Even this piece of material, this manipulated letter to the editor, was observed by Dr. Bicknell in search of more Letter People, wondering how they—the letter people—felt behind black bars of censorship. The actual writer of the letter, Dr. Ronald Ballas, spit at this computer screen after Liza Grishin emailed him a link to the digital version. And in a Greek accent that only came out in fits of drinking or anger, Ronald sputtered a single swear word and made the sign of the cross.
Gary Bicknell was discharged from the Lakeberry Center after just five six-hour visits. The psychiatrist in charge of his care, Peter Knox, thought the man of sound mind albeit an adamant belief in the Letter People, and in no danger to himself or others.
It’s not like I’m trying to prove the existence of the sasquatch, Gary said in his exit interview at the Center. I’m basically trying to prove the existence of a more structured, intelligent microbe. I don’t get why so many people think I’m such a nut over this.
The reason for Dr. Bicknell’s relaxed state during his time there was in part due to the clonazepam he began taking several times a day until he ran out of them not too long after. He found them in his cupboard that week, forgetting he had them. And although they expired a year prior, they worked just fine.
Okay, said the psychiatrist. I hope you prove everyone wrong.
Me too, Gary said.
On the way out, Gary felt particularly observant. He studied various license plates in the Lakeberry parking lot to see if he could see movement around the embossed letters. He stood just a few feet away from a stop sign and stared for almost ten minutes. Then he picked up a shopping list that had blown from a nearby shopping complex, took this to his car, where he sat with the keys on his lap, and unwrinkled the list. He studied it, watched the stillness of each letter, until a mark the size of a pinhead sprinted lengthwise across the paper and disappeared behind an entry for tissues.
Since that time, Liza Grishin’s waistline grew two pant sizes. The gray hair peppered around her ears was dyed dark. Her crow’s feet lengthened with deep divots. And on a evening with the moon fierce and full, she sat in bed with her longtime girlfriend, Bethany Park, with their backs against the headboard watching the final episode of Investigative Journalism before calling it a night.
During the one-hour finale, the focus was on Gary Bicknell, a man she hadn't seen in person for over a decade. He talked to the pewter-haired host about his early retirement from Whaley, his move to a studio forty miles south of campus, and the faithful focus on his studies. He said that each day he blogged from the local library on his thoughts and findings, slowly gathering a small but loyal following that deemed themselves the Observers.
From donations of his followers, Dr. Gary Bicknell told the host he purchased four high-resolution video cameras that documented single pages of text for twenty-four-hour increments. At this point in the segment, footage was shown of the live stream—though not live at the time in which it was aired—where Dr. Bicknell clarified that ever since the launch of the live stream, each second has been, and continues to be, recorded and catalogued. In order to never miss a moment of footage, loyal Observers watch—No…study, he corrected himself—the text on the screen for prescheduled amounts of time, wherein the Observers, from various locations in the world, search for minuscule movements on or around the text being recorded.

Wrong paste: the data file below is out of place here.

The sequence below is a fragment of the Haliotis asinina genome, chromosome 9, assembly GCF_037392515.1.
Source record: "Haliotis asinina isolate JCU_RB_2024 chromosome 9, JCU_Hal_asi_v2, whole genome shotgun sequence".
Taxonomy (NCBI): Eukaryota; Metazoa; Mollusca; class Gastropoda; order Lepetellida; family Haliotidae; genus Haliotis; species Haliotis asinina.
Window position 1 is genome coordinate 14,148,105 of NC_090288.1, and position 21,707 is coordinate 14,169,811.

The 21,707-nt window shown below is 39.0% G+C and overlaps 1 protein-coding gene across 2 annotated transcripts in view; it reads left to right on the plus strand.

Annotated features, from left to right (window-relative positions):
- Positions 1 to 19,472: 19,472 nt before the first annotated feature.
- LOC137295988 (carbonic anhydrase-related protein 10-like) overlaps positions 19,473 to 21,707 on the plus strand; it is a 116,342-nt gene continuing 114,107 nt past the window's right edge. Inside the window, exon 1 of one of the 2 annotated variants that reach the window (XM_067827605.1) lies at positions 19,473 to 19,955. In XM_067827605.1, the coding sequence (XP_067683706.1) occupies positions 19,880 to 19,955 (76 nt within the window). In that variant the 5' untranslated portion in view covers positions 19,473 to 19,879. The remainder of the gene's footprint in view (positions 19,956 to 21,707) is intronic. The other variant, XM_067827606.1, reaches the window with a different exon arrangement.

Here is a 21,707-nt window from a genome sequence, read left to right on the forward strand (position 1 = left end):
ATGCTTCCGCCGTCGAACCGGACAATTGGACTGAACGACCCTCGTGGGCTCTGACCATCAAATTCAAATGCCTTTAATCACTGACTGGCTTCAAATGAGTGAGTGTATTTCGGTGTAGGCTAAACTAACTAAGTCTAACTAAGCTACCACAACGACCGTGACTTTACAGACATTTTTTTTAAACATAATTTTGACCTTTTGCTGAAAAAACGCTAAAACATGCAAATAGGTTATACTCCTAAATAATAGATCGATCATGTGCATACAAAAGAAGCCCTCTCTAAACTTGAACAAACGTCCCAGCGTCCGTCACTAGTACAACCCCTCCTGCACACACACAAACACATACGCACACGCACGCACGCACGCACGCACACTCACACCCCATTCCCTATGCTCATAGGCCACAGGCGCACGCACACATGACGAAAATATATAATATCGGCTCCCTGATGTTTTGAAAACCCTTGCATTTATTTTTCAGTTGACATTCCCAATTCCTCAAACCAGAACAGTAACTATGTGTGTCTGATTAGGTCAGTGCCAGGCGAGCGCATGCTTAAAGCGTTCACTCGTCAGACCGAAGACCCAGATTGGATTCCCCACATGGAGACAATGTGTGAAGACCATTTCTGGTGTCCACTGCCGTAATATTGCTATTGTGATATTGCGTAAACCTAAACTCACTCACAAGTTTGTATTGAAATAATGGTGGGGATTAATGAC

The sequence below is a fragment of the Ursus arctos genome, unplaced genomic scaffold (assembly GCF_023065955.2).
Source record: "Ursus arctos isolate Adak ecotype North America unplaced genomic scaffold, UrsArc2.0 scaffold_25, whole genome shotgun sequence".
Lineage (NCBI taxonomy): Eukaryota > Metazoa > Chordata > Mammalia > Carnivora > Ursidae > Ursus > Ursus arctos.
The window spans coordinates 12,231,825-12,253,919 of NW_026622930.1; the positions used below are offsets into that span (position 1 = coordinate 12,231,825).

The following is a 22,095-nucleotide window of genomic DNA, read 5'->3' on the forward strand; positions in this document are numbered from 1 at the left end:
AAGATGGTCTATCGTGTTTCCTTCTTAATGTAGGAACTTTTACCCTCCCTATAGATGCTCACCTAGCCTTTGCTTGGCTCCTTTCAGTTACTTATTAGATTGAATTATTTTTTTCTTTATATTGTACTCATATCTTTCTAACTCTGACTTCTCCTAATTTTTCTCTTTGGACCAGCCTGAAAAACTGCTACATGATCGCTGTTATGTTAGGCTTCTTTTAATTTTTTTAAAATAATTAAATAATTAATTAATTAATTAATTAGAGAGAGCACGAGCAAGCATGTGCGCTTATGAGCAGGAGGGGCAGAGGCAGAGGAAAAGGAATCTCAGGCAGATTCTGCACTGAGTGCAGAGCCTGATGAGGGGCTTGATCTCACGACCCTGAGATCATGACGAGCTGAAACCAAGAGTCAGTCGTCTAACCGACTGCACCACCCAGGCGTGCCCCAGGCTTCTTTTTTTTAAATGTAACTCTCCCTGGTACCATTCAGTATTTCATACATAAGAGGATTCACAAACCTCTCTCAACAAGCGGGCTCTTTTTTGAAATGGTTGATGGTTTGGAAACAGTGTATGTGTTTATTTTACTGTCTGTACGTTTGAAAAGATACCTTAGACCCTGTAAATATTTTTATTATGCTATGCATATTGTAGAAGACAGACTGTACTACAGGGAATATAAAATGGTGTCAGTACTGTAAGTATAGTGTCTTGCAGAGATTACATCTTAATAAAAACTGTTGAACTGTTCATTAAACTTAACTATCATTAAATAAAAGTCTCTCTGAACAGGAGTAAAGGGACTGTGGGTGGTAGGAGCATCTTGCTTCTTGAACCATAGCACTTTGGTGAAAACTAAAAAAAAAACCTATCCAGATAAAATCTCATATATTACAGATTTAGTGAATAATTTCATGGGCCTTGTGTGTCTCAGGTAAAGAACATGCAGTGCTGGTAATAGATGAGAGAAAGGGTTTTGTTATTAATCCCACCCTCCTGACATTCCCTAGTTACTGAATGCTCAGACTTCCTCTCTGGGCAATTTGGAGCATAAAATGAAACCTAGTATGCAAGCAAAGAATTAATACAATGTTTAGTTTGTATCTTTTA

At one point, they showed footage the host called revealing. It was slowed down, zoomed in, and a bit blurry. All across the country people watched, although the ratings were particularly low for this program. But those watching were firsthand viewers of this so-called phenomenon. A smear of black that appeared and vanished behind a serif-set character printed on a yellowed piece of paper. And despite the evidence proving the tape was untampered, many found it underwhelming and unconvincing.
At the closing of the show, the host asked the audience to consider this: For as much speculation there is about the Letter People, scientists have yet to disprove the theory. Sure, many view it as outstandingly dubious, but imagine: every bit of text one reads harbors a society of freethinking beings. Imagine—
Jesus Christ, Liza Grishin said, flicking off the T.V.
Don’t let him get to you, Bethany said, and she gave Liza a light kiss before turning on her stomach.
Liza fidgeted and scooted herself further under the covers. She lay on her side and rubbed her fingertips across the spine of a paperback she bought earlier in the week. Words and Negative Space it was called, written by a Dr. Gerald Bradley, a pseudonym for a man she once knew.
Liza then looked over her shoulder to find Bethany on her cellphone, both in their own heads for the night.
Before turning off the bedside lamp, Liza casually rotated the book on the nightstand so the words on the spine faced the doorway. She then placed a torn piece of cardboard from her nightstand drawer on top on the book. Not a single letter in view. Even the piles of laundry had their tags tucked in. But as for the book, only the off-white of the three-hundred some odd pages could stare at Liza through the night, perfectly level, perfectly plain.
Adam Gianforcaro is the author of the poetry collection Morning Time in the Household, Looking Out and children’s picture book Uma the Umbrella. His poems and prose can be found in The Brasilia Review, Hippocampus Magazine, Kentucky Review, The Los Angeles Review, Sundog Lit, and others.